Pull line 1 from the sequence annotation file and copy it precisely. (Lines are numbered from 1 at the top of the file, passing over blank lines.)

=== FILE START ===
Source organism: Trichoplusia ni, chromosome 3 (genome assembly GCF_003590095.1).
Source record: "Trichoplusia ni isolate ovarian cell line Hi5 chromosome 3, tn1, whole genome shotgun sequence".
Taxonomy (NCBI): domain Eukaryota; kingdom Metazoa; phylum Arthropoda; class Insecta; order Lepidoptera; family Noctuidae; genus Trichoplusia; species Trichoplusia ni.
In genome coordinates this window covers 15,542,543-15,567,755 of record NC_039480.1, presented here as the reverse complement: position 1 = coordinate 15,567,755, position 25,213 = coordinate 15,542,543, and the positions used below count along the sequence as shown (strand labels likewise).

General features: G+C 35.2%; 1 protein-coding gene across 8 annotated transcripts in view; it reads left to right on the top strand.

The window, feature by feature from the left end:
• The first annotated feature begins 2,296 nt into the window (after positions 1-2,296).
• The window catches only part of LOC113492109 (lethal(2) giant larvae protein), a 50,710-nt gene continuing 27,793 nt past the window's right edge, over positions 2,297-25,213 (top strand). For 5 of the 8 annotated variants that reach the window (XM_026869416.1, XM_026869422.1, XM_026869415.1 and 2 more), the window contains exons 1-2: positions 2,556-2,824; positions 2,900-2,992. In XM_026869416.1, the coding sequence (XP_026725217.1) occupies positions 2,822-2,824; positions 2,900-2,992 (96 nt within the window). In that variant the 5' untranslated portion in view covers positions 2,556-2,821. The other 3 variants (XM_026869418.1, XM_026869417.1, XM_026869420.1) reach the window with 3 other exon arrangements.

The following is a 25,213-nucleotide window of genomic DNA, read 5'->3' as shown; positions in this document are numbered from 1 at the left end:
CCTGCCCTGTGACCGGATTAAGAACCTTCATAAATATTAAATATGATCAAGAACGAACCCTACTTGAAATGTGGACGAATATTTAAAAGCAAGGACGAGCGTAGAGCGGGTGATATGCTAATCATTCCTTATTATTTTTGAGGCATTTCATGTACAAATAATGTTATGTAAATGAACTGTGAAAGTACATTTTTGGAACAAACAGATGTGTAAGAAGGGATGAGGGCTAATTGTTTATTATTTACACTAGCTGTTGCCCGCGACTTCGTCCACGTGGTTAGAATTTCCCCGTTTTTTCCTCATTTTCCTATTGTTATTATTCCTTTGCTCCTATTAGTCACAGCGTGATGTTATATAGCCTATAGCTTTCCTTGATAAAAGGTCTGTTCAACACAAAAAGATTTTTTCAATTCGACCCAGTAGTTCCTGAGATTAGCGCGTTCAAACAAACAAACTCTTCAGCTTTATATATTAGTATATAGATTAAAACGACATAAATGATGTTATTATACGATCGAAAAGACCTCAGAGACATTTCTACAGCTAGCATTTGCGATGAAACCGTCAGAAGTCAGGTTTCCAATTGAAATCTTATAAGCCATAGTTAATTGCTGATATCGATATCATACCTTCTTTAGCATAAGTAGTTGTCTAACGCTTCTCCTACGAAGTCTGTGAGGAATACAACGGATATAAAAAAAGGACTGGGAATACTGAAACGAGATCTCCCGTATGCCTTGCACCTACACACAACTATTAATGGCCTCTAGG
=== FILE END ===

Source organism: Trichoplusia ni, chromosome 3 (genome assembly GCF_003590095.1).